Story Summary

Calls for Gun Control After Newtown Shooting

gun-barrel-2-bgDiscussions of gun control follow the horrific massacre at Sandy Hook Elementary School in Newtown, Connecticut, on December 15.

Story Timeline
Previous Next
This story has 9 updates
Local News

Sales of Firearms Up at Ontario Gun Show

ONTARIO, Calif. (KTLA) — Business was brisk at one of the nation’s largest gun shows, held over the weekend at the Ontario Convention Center.

There was a huge turnout at the Crossroads of the West Gun Show and record sales, according to promoters.

Buyers and sellers talked about their fears of possible new federal gun restrictions in the wake of the Sandy Hook school massacre in Connecticut.

California has some of the nation’s toughest gun laws, with bans on assault weapons and ammunition clips holding more than 10 rounds.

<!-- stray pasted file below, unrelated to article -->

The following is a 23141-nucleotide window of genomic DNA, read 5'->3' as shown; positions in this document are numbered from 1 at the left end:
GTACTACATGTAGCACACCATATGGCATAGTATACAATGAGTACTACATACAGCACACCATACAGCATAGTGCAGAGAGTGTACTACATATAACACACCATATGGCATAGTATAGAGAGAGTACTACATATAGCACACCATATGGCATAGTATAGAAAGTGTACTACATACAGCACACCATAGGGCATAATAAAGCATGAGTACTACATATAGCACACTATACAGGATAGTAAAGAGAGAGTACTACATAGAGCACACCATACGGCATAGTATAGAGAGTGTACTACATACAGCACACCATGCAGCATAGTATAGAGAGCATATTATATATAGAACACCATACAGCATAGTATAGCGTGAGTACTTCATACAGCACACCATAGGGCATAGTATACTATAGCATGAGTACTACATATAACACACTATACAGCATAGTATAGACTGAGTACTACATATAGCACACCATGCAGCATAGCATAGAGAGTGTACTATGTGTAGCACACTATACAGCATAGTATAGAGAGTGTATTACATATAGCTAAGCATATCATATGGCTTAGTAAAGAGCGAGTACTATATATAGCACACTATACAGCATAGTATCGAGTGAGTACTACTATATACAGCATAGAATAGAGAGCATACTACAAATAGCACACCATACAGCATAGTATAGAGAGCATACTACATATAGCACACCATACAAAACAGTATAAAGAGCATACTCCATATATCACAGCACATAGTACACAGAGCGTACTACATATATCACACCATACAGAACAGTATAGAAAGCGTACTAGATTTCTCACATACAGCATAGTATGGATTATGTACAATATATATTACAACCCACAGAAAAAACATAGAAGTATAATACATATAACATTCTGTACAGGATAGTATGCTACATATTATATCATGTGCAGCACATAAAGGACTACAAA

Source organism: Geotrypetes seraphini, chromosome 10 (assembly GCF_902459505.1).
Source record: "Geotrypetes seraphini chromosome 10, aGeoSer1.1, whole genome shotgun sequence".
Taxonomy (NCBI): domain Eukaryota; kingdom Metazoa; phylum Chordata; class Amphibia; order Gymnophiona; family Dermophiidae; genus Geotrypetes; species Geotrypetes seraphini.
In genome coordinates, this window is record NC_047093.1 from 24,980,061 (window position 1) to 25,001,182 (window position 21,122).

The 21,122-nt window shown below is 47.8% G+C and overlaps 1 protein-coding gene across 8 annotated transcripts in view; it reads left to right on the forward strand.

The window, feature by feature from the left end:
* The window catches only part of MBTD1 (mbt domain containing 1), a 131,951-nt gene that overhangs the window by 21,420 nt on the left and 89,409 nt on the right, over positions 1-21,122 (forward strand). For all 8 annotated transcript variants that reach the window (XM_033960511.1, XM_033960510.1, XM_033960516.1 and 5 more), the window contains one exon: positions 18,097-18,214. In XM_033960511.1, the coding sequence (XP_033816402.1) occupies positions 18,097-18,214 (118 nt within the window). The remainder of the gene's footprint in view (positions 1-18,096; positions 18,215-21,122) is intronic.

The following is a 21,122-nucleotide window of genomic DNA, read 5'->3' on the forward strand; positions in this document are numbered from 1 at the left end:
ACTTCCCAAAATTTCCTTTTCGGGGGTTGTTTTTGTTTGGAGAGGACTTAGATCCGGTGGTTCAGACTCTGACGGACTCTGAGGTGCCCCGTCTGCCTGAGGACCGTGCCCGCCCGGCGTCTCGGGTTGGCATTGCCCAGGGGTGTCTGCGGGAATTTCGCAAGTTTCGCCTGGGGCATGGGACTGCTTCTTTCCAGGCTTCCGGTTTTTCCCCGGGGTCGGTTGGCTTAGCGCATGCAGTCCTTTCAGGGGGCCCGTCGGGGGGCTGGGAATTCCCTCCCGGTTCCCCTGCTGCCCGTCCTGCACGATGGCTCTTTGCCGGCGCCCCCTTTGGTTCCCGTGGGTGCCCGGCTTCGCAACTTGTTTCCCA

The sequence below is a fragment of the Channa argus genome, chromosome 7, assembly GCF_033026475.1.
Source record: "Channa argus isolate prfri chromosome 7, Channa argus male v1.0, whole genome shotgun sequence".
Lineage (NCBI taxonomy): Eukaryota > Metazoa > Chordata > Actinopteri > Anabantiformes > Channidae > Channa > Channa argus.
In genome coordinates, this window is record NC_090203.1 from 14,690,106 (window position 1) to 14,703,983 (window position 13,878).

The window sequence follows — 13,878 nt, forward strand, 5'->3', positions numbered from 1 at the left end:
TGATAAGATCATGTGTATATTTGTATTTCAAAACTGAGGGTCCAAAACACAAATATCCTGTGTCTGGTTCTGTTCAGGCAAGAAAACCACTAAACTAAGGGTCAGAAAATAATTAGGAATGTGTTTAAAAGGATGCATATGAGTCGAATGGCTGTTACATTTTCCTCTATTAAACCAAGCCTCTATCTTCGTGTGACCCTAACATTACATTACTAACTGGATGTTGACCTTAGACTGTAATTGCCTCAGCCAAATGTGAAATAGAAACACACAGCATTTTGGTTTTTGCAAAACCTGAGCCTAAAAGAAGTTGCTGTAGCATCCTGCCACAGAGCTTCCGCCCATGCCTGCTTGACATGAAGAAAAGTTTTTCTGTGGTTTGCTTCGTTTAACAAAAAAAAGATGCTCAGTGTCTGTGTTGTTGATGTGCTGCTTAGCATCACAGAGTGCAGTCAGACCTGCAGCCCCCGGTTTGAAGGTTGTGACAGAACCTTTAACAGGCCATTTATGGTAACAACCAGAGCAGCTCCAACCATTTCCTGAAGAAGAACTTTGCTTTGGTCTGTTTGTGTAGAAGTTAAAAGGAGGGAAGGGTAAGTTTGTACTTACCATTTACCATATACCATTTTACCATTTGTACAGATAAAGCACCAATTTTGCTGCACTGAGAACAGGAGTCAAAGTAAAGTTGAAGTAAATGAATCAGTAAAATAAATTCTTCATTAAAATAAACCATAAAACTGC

There are also strong background check requirements and a 10-day waiting period for sales.

Local News

Crowds Drawn to Ontario Gun Show

ONTARIO, Calif. (KTLA) — Business is expected to be brisk at a gun show in Ontario this weekend.

Crossroads of the West Gun Shows is being held on Saturday and Sunday.

Attendance at recent shows has increased, possibly because some people are worried that gun rights will soon be restricted in the wake of the Newtown school shootings.

California has some of the strictest gun control laws in the country, including a ban on assault rifles and high capacity magazines.

Also, gun shows in California must follow the same background check procedures as gun stores, including 10-day waiting periods.

Jim Nash reports.

Politicians and pundits made the Sunday morning talk show rounds to discuss gun control.

The most effective way to protect our children from horrors like last week s school shooting in Connecticut is to provide armed security personnel at all schools, the National Rifle Association s executive vice president.  Glen Walker reports.